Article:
by Hervé Lalau
Exports of French sparkling wines to Belgium have been increasing steadily for the last five years. In 2001, a total of 124,000 hectolitres of French
bubbly was sold on the Belgian market for a total value of 99.4 million Euros. In 2005, the figures were respectively 141,600 hl and 144.3m , up 14% in volume but 45% in value. Champagne represents roughly half of those sales in volume, but almost 90% in value. Crémant d Alsace (7,193 hl, 3.28m ), Crémant de Loire (6,493 hl, 3.22m ), Crémant de Bourgogne (4,814 hl, 1.587m , up 14%) and Saumur (4,995 hl, 1.86m , down 8%) follow. At the lower end of the market, cheap non-appellation sparkling wines now represent 24,500 hl and 3.89m , up 16%, more than the other three together.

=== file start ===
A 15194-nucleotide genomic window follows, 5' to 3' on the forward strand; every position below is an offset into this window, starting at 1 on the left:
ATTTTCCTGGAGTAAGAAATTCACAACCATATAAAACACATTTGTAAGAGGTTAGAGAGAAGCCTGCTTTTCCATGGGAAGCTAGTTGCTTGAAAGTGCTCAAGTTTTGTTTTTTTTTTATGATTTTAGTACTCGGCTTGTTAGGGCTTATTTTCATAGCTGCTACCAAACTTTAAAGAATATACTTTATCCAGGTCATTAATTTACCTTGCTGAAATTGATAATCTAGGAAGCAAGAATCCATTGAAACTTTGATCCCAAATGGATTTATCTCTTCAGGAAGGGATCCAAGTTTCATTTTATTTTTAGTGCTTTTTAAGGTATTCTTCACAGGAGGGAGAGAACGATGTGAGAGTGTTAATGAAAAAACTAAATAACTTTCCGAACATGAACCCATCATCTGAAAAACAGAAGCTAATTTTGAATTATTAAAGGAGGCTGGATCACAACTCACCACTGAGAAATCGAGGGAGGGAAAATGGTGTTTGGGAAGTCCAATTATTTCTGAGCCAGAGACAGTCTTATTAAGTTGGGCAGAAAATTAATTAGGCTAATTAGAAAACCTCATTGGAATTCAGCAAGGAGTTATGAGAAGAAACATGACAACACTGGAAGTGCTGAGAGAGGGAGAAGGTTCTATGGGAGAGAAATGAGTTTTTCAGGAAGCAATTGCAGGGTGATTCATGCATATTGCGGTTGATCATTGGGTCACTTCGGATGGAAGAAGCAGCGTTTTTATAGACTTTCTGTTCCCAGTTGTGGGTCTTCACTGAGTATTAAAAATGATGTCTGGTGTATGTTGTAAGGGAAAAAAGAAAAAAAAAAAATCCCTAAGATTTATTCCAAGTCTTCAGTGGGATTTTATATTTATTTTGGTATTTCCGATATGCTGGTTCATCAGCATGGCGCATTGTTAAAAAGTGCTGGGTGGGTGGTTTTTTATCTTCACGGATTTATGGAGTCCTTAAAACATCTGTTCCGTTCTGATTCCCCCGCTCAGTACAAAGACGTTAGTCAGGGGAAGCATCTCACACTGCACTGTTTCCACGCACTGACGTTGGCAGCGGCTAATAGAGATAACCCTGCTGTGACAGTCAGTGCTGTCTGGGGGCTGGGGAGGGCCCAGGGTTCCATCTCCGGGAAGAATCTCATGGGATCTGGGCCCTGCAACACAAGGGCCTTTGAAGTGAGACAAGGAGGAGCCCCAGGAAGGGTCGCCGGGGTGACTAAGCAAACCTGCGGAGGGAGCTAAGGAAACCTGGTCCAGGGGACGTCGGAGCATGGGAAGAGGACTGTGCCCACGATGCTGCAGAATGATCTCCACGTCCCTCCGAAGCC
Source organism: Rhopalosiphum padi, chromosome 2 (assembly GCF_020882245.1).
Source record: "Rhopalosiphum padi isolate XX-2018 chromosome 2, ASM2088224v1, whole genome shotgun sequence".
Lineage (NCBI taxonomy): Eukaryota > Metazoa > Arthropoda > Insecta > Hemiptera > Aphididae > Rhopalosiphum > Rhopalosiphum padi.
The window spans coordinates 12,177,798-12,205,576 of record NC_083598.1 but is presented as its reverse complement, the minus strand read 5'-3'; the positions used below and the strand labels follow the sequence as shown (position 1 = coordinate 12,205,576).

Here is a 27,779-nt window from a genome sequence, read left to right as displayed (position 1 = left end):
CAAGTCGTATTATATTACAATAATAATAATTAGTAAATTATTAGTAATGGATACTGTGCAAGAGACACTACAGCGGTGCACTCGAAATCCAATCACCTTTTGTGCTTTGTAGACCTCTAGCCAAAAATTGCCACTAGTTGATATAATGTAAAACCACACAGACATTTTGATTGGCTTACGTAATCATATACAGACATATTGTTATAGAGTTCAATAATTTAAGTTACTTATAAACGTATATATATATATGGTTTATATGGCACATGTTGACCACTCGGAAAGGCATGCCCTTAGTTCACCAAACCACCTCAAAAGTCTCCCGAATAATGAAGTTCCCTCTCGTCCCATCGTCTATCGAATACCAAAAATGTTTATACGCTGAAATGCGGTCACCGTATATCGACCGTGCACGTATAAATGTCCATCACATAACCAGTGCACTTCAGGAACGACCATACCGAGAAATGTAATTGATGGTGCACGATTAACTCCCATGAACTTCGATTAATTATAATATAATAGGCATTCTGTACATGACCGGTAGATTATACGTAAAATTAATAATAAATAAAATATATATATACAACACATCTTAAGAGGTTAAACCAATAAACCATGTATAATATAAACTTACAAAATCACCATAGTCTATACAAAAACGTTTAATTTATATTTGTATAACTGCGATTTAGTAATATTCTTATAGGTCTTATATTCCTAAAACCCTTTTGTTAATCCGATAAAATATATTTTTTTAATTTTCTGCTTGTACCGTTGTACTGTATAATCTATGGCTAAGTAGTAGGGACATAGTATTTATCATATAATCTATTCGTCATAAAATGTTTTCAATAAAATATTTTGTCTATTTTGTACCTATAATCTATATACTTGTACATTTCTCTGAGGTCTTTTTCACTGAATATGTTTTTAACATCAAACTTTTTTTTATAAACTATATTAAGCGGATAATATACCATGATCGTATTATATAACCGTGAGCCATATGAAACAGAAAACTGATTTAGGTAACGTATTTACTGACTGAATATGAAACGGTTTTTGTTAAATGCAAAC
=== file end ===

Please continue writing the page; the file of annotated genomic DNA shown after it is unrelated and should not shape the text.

Although Champagne is still a seasonal product, with December accounting for 40% of the volume, sales of other sparkling wines are more evenly spread over the year. French sparkling wine dominates the market with 85% share, but their competitors are more and more numerous. Luxembourg mousseux, like those Bernard Massard, Italian Asti and Spanish Cava - gaining momentum with the strength of brands like Freixenet and Codorniu - have been around for a while; but now a new generation of products has come to commercial life: Californian sparklers like Tott s, Australian «méthode traditionnelle» like Jacob s Creek, or even unexpected products like Czech sekt or Chilean vino de fresa.